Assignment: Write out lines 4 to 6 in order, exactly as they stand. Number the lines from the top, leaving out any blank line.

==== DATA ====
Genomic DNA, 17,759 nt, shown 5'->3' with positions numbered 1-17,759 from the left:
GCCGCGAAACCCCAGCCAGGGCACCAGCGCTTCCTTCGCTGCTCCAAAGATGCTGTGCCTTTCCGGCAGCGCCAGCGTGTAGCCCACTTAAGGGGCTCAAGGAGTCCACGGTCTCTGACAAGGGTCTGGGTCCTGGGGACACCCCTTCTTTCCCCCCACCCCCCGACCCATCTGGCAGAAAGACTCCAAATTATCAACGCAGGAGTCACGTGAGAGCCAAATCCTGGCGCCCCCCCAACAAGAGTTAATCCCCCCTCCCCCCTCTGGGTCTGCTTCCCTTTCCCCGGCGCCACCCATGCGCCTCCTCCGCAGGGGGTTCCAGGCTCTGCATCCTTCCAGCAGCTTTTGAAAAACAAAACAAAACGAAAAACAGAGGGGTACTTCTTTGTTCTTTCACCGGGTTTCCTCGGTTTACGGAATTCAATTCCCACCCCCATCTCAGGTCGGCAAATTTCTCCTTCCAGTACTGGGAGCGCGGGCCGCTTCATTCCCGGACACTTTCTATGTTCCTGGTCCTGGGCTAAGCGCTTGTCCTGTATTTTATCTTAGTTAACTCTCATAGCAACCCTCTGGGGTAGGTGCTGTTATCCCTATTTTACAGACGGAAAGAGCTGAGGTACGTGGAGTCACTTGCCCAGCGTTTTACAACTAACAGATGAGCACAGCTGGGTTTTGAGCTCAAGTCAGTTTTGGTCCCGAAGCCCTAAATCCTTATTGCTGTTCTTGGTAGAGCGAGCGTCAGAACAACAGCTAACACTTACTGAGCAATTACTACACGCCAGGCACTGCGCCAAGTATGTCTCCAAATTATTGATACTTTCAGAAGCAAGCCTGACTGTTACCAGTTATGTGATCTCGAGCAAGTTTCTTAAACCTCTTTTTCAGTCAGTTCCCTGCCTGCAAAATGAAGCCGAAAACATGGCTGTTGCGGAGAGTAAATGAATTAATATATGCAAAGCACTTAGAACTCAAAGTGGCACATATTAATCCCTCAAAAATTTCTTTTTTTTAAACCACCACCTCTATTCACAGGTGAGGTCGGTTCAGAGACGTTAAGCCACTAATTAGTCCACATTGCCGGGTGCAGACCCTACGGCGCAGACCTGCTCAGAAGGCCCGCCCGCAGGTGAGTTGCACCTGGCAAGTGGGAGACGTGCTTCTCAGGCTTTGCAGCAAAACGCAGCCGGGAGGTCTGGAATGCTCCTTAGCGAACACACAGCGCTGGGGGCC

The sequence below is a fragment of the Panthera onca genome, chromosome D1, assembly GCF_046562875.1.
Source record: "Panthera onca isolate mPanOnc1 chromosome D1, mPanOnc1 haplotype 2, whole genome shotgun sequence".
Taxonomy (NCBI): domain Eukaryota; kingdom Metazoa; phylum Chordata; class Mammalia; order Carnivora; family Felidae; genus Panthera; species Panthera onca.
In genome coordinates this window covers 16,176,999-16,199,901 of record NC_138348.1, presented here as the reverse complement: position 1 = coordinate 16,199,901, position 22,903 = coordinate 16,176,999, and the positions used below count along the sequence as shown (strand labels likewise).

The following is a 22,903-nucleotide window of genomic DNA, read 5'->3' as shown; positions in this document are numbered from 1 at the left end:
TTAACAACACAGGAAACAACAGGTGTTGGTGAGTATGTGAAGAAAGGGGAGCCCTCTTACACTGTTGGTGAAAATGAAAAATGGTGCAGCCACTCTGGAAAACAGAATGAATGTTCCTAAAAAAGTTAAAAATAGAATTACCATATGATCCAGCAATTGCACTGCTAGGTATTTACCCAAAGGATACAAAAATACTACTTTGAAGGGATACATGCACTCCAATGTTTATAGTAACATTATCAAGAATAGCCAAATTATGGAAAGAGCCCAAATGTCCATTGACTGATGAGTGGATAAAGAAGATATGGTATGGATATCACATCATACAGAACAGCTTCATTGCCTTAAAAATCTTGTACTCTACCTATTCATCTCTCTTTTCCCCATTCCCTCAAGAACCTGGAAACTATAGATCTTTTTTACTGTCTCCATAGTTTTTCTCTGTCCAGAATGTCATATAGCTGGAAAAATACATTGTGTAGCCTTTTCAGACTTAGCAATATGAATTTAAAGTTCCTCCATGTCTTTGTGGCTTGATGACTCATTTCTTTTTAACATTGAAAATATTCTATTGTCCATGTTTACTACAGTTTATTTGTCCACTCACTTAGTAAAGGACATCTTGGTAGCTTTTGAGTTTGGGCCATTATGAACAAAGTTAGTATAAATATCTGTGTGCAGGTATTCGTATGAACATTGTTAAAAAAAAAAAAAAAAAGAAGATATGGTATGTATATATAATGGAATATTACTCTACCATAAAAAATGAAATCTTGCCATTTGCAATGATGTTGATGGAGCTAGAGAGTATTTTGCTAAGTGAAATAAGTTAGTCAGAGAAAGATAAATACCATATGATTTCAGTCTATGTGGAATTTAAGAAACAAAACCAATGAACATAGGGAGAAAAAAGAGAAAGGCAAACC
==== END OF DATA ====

Source record: "Panthera onca isolate mPanOnc1 chromosome D1, mPanOnc1 haplotype 2, whole genome shotgun sequence".
Taxonomy (NCBI): domain Eukaryota; kingdom Metazoa; phylum Chordata; class Mammalia; order Carnivora; family Felidae; genus Panthera; species Panthera onca.
In genome coordinates this window covers 16,176,999-16,199,901 of record NC_138348.1, presented here as the reverse complement: position 1 = coordinate 16,199,901, position 22,903 = coordinate 16,176,999, and the positions used below count along the sequence as shown (strand labels likewise).